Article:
Stressed kids might not feel the same way from day to day. When my son missed his friends, he felt sad. When he wasn’t happy school was scheduled for the kitchen table instead of his first-grade classroom, it was expressed in frustration (and a little bit of anger toward the new, less-fun teacher—Mom).
Knowing what’s behind his emotions, helps me be more patient and offer solutions to ease his stress. Like moving “class” outside for the afternoon. Or even skipping math for the day and catching up tomorrow (OK, that one was for me).
Tip: Kids (let’s face it, sometimes adults, too) need help labeling their feelings. For example, fear can mask itself with anger. You may need to ask a few more questions to dig a little deeper.
How are you feeling about not getting to the park with Grandma for now? [After child answers,] Can we talk about why that makes you mad? In a situation like this, it could be fear over a grandparent getting sick.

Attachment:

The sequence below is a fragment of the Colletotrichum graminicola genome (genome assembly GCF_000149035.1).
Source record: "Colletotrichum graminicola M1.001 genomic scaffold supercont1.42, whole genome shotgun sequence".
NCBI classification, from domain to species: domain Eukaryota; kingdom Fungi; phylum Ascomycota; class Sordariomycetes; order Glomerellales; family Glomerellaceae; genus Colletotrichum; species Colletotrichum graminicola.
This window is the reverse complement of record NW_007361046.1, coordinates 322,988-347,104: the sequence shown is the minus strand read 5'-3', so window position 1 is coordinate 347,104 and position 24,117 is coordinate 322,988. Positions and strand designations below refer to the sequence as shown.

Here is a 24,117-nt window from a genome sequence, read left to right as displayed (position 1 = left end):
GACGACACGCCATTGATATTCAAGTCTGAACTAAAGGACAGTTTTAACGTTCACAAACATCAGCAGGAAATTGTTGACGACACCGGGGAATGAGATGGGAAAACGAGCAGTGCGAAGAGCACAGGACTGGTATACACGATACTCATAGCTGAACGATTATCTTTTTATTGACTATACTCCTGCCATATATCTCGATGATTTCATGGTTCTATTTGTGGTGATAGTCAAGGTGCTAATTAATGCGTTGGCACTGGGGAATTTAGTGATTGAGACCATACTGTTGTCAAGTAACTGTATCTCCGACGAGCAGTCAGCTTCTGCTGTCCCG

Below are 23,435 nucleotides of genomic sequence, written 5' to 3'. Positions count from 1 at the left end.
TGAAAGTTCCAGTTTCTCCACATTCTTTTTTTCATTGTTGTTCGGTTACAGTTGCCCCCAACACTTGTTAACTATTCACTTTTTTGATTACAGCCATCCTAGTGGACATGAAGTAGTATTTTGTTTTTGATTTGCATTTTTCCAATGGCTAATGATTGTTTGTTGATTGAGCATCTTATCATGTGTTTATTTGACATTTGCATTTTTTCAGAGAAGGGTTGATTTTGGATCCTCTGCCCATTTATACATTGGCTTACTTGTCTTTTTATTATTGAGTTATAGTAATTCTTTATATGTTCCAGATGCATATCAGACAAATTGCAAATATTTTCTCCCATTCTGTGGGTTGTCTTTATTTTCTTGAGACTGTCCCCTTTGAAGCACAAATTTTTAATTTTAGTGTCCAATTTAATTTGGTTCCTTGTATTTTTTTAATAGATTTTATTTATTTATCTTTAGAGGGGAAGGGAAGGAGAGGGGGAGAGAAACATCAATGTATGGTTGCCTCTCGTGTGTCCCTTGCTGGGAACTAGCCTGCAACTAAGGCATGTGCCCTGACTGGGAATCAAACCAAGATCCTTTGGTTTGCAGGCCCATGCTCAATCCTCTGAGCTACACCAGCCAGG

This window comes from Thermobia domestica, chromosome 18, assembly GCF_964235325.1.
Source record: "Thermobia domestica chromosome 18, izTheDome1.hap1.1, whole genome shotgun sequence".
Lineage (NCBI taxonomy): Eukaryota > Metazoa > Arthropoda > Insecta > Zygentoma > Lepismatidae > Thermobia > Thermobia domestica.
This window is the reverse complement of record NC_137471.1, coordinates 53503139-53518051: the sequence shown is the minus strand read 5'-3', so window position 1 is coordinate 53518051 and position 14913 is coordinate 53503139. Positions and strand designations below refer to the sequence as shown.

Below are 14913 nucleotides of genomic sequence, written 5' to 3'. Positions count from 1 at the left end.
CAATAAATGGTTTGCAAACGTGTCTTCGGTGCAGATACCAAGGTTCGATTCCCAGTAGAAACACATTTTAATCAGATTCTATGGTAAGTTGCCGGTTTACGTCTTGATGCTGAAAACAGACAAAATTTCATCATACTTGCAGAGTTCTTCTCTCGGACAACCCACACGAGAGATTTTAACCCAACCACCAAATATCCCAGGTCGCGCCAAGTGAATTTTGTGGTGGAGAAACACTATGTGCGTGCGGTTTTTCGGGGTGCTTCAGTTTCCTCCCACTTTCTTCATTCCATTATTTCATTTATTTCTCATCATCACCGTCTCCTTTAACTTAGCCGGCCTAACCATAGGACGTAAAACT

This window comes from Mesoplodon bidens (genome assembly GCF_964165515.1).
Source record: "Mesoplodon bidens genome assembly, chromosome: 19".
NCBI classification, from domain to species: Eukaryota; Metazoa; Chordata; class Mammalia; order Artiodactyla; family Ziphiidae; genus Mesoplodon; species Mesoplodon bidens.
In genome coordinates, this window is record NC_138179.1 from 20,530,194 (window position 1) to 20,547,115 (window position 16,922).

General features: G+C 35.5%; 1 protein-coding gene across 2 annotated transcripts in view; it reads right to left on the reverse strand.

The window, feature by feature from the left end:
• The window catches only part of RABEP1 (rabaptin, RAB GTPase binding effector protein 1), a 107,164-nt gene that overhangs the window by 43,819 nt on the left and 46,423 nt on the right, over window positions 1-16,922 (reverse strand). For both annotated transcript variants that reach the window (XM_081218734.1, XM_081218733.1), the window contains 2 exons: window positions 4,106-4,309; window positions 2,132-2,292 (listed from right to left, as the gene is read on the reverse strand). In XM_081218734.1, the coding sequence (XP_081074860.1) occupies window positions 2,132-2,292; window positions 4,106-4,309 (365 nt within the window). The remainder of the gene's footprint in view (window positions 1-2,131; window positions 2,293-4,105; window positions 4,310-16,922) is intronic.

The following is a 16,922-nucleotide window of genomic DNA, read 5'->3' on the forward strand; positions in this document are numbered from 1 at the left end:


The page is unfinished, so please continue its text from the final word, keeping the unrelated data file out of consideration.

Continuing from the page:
2. What’s one good thing?
Every kid I know loves to share with adults about their day—from the breakfast they ate to the heart-shaped rock they found in the backyard. Big or small, they love to share.
I don’t have to ask this question, because my son yells “One good thing!” every time we sit down to dinner. His enthusiasm hasn’t waned since being stuck at home (neither has my body’s response to his sudden outburst beside me—ugh).
But this question offers more than just recalling of the day’s events. It gives me a peek inside the day-to-day things I miss. Especially with my teen—funny convos with her friends, a new book she’s reading in school, even fun moments with her little brother (not gonna lie, that one isn’t shared often).
And it also gives us all (especially the grownups) a moment to realize, no matter the amount of stress and anxiety, our days weren’t all bad.
Tip: Consider writing these “good things” on bits of colored paper and placing in a jar. Weekly or monthly, pull them out to review and hold onto when it’s hard to remember the good: “I will remember the deeds of the Lord” (Psalm 77:11).